fb-pixel Skip to main content
Chad Finn | Sports Media

In defense of Joe Buck and Troy Aikman

Top network NFL broadcast teams, ranked objectively, precisely, and beyond dispute:

1: Al Michaels and Cris Collinsworth, Sunday Night Football, NBC.

2: Joe Buck and Troy Aikman, Fox.

3: Ian Eagle and Dan Fouts, CBS.

3,327: Greg Gumbel and Trent Green, CBS.

So those are as subjective as it gets, and while I happen to believe the order is precise and accurate, I suspect this doesn’t prevent dispute, but invite it. Further suspicion: It is the runner-up ranking of the Buck/Aikman tandem that will draw the most you-actually-like-those-guys? ire.

I do. They’re not quite the equal to the Michaels/Collinsworth standard-bearer on NBC, which is interesting since Collinsworth used to share the Fox booth with Buck and Aikman. But they are superior to CBS’s overfamiliar No. 1 team of Jim Nantz and Phil Simms and still ahead of the unsung Eagle/Fouts pairing, which was elevated this year to the network’s No. 2 spot, held recently by Gumbel and Dan Dierdorf.

I never thought I’d miss Dierdorf, whose habit of using 37 words where one would suffice quickly canceled out his jovial approach. But Green, the former quarterback and newcomer to the booth who has joined Gumbel to call two Patriots games already this season, makes Dierdorf seem downright spare with words by comparison.


The willingness to pull back from the microphone and let the cameras tell the story in the aftermath of a crucial play is why I appreciate Buck and Aikman, the former in particular. I was reminded of this a couple of times during Fox’s “America’s Game of the Week” broadcast between the 49ers and Eagles Sunday, most notably during and after 49ers quarterback Colin Kaepernick’s 55-yard touchdown pass to Frank Gore in the second quarter.

“Kaepernick rolls to his left, throws across the field,’’ said Buck. “Gore left all alone . . . Frank Gore . . . still going . . . for the touchdown. No flags.”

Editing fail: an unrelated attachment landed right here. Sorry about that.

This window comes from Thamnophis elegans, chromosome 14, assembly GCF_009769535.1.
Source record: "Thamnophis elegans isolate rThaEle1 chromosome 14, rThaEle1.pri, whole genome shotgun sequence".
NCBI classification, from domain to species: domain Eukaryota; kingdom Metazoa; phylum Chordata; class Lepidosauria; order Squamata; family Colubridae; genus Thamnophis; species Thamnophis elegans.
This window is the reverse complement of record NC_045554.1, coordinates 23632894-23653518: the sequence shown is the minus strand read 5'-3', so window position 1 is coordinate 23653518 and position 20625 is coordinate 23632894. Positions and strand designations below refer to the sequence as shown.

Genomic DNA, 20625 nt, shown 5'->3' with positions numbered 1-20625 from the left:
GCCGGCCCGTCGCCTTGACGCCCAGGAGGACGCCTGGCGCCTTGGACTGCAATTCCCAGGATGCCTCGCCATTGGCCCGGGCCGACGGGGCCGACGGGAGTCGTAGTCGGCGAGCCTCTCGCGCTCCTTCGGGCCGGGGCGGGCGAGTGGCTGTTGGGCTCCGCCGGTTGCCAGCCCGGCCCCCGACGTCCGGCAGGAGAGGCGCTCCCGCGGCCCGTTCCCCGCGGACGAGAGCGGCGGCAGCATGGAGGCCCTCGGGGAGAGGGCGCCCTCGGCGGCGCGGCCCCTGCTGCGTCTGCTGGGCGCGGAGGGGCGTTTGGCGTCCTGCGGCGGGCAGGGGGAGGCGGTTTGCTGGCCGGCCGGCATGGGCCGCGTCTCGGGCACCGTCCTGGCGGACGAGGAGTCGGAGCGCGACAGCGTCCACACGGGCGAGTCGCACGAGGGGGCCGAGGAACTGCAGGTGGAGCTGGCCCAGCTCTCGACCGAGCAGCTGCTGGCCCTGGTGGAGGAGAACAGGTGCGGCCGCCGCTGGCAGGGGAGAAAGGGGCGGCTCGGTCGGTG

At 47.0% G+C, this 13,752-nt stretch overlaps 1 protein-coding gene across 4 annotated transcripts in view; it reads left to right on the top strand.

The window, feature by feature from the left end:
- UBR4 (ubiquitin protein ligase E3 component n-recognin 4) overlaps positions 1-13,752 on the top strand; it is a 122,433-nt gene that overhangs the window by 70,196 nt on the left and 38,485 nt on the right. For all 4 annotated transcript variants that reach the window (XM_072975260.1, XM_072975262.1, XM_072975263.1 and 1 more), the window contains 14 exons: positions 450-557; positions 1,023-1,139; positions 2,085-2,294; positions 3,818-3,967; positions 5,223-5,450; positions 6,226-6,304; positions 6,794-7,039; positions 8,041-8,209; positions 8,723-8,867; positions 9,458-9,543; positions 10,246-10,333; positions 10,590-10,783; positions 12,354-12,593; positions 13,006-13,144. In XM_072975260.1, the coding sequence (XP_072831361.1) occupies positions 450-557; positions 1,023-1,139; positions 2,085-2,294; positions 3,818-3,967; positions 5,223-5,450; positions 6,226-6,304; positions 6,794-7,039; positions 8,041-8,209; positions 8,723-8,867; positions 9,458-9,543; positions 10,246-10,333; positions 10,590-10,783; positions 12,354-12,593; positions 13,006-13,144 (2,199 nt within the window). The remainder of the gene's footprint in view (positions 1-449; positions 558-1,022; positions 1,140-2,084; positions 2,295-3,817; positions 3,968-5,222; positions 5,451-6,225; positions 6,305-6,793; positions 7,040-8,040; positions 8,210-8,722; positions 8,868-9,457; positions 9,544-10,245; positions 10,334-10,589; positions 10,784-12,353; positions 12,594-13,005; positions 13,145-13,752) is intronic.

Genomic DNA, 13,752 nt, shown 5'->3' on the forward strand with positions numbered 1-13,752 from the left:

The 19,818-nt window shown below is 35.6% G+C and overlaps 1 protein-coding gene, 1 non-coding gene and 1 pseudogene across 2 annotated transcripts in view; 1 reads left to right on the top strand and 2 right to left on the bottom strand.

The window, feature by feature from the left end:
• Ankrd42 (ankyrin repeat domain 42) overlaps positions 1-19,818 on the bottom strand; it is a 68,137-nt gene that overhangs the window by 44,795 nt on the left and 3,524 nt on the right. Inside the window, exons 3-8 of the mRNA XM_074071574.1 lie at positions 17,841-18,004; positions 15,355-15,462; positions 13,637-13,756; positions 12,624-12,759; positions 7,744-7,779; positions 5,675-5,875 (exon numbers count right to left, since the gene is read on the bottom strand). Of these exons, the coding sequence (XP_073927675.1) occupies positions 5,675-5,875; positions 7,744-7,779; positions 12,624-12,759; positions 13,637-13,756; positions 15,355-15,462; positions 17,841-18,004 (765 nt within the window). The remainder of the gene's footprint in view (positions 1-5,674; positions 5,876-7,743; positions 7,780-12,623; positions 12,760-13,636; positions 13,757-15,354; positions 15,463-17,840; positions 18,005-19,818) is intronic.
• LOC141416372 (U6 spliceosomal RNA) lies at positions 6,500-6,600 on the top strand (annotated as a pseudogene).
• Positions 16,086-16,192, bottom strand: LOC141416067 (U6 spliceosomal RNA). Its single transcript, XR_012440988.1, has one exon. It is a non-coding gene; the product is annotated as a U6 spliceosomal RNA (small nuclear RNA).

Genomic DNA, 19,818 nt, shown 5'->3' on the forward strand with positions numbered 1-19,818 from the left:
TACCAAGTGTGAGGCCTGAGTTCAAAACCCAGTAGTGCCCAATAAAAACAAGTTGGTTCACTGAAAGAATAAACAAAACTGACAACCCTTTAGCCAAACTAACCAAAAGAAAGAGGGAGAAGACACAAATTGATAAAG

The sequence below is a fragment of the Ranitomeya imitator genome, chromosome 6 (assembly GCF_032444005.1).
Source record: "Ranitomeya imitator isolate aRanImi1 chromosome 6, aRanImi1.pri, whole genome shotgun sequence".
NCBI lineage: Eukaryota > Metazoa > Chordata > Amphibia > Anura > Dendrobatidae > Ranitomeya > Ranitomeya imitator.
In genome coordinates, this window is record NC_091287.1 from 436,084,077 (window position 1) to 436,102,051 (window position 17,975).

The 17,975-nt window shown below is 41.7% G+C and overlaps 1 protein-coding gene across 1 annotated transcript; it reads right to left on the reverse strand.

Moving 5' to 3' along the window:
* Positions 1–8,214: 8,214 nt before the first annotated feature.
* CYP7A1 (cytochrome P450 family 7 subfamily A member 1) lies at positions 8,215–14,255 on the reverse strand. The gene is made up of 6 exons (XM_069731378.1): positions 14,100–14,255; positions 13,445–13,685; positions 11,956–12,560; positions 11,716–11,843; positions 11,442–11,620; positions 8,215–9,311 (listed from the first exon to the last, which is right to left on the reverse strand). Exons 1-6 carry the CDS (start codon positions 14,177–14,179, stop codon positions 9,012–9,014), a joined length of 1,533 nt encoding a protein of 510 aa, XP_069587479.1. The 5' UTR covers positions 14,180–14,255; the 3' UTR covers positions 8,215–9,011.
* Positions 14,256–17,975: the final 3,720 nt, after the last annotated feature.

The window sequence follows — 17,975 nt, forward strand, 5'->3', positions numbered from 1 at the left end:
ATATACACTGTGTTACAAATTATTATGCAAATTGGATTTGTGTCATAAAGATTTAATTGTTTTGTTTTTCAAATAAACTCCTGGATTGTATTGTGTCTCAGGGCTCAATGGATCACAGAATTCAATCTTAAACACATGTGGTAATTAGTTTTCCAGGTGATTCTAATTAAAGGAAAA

Then, as the cameras hopped to various scenes showing the Niners’ celebrations and the Eagles’ frustrations, you know what Buck and Aikman said? Nothing. They were silent for 15 seconds.

I appreciated that they let the moment breathe, though it probably shouldn’t have been a surprise. Sometimes we neglect to recognize the strengths of this particular broadcast team.

The Patriots will play on Fox three times this season, but the only one that lines up now to be a Buck/Aikman call is Nov. 23 against the Lions. (The others are Oct. 12 at the Bills and Oct. 26 vs. the Bears at Gillette Stadium.)

Buck, who has called four Super Bowls and 16 World Series (including the last 14), is as high-profile as it gets, yet he has a history of checking his ego at the door in the biggest moments.

Remember his call of the final out of the 2004 World Series, a chopper to closer Keith Foulke by Cardinals shortstop Edgar Renteria? Of course you do; it was pitch-perfect and instantly timeless: “Back to Foulke. Red Sox fans have longed to hear it: The Boston Red Sox are World Champions.”

Buck tends to get a disproportionate ration of grief. Much of it is unjust. He has deep roots with the St. Louis Cardinals, where his father, the beloved Jack Buck, is an icon.

But it has never come through in a broadcast I’ve heard.


Buck can project as smug, and his sensibilities can seem delicate, such as when then-Vikings receiver Randy Moss feigned mooning Packers fans during a 2005 game, a juvenile but funny act Buck deemed disgusting.

He was also complicit, along with his longtime baseball broadcast partner Tim McCarver, in turning so many Yankees-Red Sox games through the years into Derek Jeter fawn-fests. Thank goodness Fox didn’t have the call of his career finale yesterday. It would have been saccharine, sappy and insufferable.

But that doesn’t diminish what Buck does well. He sets up Aikman with a conversational deftness that makes the former Cowboys quarterback come across as casually candid, such as when he noted after Gore scored Sunday, “They’ve been trying to put him out to pasture here for years.”

The standard for understated game-calling was set by Pat Summerall a generation ago. His call of Adam Vinatieri’s winning field goal in Super Bowl XXXVI is almost comical in its sparseness. “And it’s right down the pipe . . . Adam Vinatieri, no time on the clock . . . and the Patriots have won Super Bowl 36. Unbelievable.”

Buck isn’t quite that understated. But on a network that is known for being anything but, and in an era when being the loudest can be lucrative, the unpretentious approach is worth appreciating.